I spent years digging through crates in moldy backrooms, used bookstores and huge record conventions. I spent so much time looking backwards for my soul and funk fix that I missed the earliest days of the revival we are currently enjoying. It helped that vinyl’s own resurgence began pushing used record prices into the stratosphere. With the cost of used vinyl making less sense to me each day, I found myself looking at new music.
Third Man Records, Ubiquity, Secret Stash and Daptone all made me a loyal follower but it is Colemine Records that excites me. Terry Cole and company understand what vinyl and music enthusiasts like myself want. Great music by talented bands, mastered perfectly and delivered using the highest quality vinyl, jackets and covers. Offering special editions, gets the collector’s heart racing, which explains why you need to be fast on the trigger when new releases are announced.
Even with all I love about Colemine, in the end, it all comes down to the music and once again, they deliver with Pushing Fire, the third album from soul powerhouse, Soul Scratch. Pushing Fire was my introduction to the band and I can’t wait to go back and see what I have missed, because this band is on fire!
Pushing Fire opens with the driving , ‘Pacified’, a call for action in a world where watching from the sidelines has become the norm. We are content in our consumerism and Dale Spollett just called us out on it with a vocal passion few could achieve.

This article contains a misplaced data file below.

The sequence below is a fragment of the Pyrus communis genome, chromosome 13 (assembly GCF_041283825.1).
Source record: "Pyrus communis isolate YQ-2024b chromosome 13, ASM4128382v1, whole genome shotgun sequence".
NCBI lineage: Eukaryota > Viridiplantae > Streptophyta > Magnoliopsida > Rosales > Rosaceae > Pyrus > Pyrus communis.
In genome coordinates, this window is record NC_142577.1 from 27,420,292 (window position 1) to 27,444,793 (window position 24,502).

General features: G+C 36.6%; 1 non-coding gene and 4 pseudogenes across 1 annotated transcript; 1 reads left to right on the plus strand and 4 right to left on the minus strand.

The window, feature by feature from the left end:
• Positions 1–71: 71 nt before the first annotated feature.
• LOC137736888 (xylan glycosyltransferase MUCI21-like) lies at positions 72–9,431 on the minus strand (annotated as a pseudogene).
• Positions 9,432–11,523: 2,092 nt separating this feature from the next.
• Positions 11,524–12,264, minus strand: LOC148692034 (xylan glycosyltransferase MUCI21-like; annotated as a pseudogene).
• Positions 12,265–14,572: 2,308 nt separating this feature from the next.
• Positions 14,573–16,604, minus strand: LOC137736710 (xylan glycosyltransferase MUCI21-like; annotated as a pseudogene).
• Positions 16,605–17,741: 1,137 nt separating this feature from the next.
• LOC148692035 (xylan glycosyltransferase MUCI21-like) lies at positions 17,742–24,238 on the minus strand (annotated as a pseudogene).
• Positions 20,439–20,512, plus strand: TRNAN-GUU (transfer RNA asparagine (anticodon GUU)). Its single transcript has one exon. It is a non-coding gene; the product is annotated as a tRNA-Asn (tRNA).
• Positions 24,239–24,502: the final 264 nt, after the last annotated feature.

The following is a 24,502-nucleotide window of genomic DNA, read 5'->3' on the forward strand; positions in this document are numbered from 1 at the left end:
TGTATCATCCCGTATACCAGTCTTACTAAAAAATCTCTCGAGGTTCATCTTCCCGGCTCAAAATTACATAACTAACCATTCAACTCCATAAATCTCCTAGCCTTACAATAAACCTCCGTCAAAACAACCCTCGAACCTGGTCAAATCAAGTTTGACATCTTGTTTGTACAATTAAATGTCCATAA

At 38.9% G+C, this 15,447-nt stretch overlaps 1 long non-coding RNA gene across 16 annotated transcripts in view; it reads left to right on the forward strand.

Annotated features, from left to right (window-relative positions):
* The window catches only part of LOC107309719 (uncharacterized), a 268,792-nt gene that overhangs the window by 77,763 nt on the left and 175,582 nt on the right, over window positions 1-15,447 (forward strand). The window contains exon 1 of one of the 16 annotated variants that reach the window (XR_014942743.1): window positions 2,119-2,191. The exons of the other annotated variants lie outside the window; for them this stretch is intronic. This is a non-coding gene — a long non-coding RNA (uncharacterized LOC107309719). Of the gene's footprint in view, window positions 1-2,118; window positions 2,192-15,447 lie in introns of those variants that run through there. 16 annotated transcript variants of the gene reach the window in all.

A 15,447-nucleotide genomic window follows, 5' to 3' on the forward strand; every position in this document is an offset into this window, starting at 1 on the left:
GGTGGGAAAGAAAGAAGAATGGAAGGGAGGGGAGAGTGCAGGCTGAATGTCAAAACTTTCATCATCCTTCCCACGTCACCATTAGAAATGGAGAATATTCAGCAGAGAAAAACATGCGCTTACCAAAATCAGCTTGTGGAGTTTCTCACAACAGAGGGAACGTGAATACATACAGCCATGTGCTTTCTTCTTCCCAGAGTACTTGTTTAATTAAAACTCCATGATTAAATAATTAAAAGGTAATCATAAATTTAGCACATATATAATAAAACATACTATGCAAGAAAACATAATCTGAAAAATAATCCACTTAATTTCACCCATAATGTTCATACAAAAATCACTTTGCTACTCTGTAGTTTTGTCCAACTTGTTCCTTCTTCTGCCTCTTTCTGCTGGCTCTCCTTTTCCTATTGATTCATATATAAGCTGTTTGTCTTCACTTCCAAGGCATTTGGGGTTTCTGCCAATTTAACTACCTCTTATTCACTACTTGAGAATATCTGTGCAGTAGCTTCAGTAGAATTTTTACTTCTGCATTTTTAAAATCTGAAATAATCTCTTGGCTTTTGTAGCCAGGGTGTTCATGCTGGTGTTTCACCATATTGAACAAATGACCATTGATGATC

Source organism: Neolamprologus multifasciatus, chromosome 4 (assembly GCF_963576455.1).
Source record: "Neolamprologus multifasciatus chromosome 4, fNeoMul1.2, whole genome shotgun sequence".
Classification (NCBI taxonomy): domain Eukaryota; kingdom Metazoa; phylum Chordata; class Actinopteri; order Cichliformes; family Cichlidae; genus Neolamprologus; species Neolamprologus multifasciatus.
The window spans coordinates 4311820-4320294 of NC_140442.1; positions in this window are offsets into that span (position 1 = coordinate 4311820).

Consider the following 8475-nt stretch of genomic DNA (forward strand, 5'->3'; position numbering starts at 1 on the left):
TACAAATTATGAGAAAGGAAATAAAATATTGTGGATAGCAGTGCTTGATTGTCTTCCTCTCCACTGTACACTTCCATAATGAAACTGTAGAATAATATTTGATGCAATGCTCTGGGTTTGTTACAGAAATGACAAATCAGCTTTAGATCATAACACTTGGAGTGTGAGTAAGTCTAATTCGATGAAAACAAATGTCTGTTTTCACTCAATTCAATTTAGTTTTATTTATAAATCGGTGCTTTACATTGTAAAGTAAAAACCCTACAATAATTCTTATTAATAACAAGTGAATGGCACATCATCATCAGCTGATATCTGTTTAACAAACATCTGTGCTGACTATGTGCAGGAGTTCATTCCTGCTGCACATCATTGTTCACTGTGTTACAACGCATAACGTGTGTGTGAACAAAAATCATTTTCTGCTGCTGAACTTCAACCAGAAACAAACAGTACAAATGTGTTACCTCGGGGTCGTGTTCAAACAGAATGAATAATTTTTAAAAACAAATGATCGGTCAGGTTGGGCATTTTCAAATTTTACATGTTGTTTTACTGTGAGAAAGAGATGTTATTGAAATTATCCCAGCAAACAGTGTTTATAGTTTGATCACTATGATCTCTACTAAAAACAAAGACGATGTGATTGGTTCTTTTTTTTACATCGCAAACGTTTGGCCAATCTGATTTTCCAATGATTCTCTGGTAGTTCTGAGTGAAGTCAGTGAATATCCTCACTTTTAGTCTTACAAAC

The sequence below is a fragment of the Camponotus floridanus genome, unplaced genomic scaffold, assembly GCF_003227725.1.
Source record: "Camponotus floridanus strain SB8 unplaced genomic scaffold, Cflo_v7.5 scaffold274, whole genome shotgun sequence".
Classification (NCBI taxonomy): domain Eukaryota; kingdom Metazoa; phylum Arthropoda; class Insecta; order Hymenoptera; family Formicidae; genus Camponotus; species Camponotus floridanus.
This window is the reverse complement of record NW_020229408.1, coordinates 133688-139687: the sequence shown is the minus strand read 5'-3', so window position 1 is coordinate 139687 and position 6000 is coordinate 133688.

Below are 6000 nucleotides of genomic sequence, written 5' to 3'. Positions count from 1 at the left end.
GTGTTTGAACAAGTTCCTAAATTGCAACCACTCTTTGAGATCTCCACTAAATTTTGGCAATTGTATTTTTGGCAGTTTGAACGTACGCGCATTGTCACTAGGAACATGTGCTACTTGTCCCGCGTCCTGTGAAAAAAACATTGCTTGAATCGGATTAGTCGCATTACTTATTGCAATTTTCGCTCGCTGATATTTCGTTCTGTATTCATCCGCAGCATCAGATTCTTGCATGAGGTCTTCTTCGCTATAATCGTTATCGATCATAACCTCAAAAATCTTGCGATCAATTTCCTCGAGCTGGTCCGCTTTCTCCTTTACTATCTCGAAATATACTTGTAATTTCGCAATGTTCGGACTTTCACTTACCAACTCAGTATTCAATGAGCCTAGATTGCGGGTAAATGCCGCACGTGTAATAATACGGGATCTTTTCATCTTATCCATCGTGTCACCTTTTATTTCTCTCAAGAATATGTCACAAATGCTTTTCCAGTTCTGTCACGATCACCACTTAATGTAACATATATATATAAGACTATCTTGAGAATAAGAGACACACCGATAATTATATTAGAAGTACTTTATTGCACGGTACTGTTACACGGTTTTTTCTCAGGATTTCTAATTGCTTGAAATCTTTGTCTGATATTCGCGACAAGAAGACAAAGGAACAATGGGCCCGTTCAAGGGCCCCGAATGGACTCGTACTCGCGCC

Dale’s voice could easily be the power behind most bands by itself but Soul Scratch has a horn section that not only chases his voice, they push him ever forward with their tightly focused playing while keeping him close with enveloping melodies. All this is build on top of the super tight rhythm section, an endless source of killer backfills, flourishes and funky bass lines.
Pushing Fire isn’t all politicised, it weaves around songs of love, like ‘The Road Looks Long’ and Kiss Me In the Morning’, but the band’s real mission is to make you shake your booty on the dance floor. ‘Odessa Heat’ and ‘Empty’ are both barn burners that pull at your boogie shoes from beginning to end.
Soul Scratch are a worthy addition to Colemine’s already impressive stable. I expect more greatness from both the label and the band. Pushing Fire is a masterpiece that hints at a soulful greatness yet to come.